This is Cassidy Meadows with Channel 5 Eyewitness news, a perky blonde says into the camera.  I’m here outside the community college where rockstars Jon Boanerges and Rolf Asgaard are teaching a music appreciation class.  A lone security guard mans the main door to the complex, and a sign says Student Identification required beyond this point.  Suddenly students start exiting the doors, and the guard holds it open for Jon to push his dolly with his gear on it through.  A couple students drag Pelican cases behind them.  Onlookers gather around them as they walk to the compact SUV where the Channel 5 camera crew is set up by Jon’s white Tuscan.  Rolf signs autographs at the curb and chats up the small crowd while Jon opens the rear hatch and starts loading his gear.  He looks down the whole time and refuses to engage the reporter’s questions.  Excuse me, he murmurs with his head down, as he maneuvers around her.  Please talk to me, I’m Bettina’s replacement.  He glances up at her quickly, and then lowers his head.  Hi, he mumbles, and goes past her and opens the driver’s door and gets in.  Classical music can be heard coming out of the speakers.  And Jon backs up slowly to where Rolf is still chatting with the crowd.  People make way for the reporter to come up to Rolf.  Hi, I’m Cassidy Meadows, Bettina’s replacement at Channel Five news.  That’s a beautiful name, Rolf says with a grin, as they shake hands.  For a Disney princess, mocks one of the students, and a few others break out snickering.  Jon puts on his hazard lights.  And Rolf walks over to compact SUV.  One quick question?  She asks him.  He stops at the door.  Sure.  How’s Jax doing?  He looks at her and doesn’t say anything, and an awkward silence follows.  Can I get a ride to the bus station, Rolf?  A giant black student athlete interrupts.  Cassidy Meadows, I’ll give you a lead on Jax if you’ll give DeAndre a ride to the bus station.  She nods.  Check out the Value Investors Club.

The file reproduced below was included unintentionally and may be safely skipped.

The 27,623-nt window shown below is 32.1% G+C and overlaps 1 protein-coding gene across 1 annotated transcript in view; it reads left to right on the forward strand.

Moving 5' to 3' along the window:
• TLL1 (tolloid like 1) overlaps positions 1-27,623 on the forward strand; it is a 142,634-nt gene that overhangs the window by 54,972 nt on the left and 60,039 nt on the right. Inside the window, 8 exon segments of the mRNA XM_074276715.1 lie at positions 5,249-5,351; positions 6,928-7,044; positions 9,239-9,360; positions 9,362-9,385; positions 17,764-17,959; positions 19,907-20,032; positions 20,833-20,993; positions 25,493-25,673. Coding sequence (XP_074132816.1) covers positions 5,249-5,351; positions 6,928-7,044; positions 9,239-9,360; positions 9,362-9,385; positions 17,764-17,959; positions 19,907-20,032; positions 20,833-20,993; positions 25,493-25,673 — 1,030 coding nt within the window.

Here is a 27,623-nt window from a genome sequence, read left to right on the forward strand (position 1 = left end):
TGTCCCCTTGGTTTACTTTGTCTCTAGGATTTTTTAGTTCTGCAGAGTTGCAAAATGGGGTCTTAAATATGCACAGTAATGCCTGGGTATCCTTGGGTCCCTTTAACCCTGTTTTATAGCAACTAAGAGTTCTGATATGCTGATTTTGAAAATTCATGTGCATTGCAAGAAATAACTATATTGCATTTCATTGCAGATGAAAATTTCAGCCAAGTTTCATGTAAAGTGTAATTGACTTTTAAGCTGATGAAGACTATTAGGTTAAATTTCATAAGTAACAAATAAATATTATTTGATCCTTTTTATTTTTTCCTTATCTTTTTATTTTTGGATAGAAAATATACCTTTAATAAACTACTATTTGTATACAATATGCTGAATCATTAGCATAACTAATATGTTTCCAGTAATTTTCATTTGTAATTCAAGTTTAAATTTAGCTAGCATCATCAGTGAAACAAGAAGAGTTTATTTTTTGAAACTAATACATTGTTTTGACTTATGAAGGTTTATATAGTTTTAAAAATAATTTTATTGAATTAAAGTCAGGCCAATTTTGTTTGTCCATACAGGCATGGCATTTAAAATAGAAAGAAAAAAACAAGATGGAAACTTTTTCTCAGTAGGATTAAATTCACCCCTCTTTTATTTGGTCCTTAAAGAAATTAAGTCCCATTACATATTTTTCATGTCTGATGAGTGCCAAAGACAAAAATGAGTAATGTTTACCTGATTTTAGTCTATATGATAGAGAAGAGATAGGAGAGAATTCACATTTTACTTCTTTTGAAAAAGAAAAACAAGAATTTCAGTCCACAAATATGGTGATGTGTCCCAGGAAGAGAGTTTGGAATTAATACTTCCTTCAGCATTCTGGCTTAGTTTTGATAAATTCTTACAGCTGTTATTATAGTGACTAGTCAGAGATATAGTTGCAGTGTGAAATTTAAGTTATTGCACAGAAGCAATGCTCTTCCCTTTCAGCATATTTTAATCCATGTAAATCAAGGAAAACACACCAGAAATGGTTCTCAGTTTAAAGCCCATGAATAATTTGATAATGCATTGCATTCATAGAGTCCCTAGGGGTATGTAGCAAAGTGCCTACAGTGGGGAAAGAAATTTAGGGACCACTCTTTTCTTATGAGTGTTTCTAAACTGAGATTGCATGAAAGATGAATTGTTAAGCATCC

***

Want to go with me to NYC this weekend?  Jon asks Rolf as he drives him home.  Not especially.  I was planning on going night fishing with Toni and her boss tomorrow.  Why?  What do you got going on?  Sam’s uncle invited me to go to the Met with him.  He wants to introduce me to some people.  You’ll do fine.  <pause>  Can charisma be learned? Jon asks.  Rolf strokes his chin.  Who is more charismatic?  Lana or Bettina?  Bettina, Jon replies.  Rolf nods.  Bettina is cheerful and greets others with a smile and is generous with her praise.  Jon drives in silence.  That’s not me, he says finally.

You got that reporter to do something for you without even trying, and she had just met you.  So you want a technique to be learned, Rolf says grinning.  Alright.  If you say a person’s name either at the beginning or at the end of a request, and tilt your head and smile, they’ll almost always go along with you.

I’m not good at remembering names, Jon says.  Handshake, color of eyes, name – it’s that simple.  What?  When you meet someone, you shake their hand.  When you shake their hand, you look into their eyes and if you cannot smile like Bettina, then project a positive thought about the person, and then you hear their name and peg it in your memory to the color of their eyes.  If you need something from them later, recall their name and say it either at the beginning or end of the request, as you smile and tilt your head.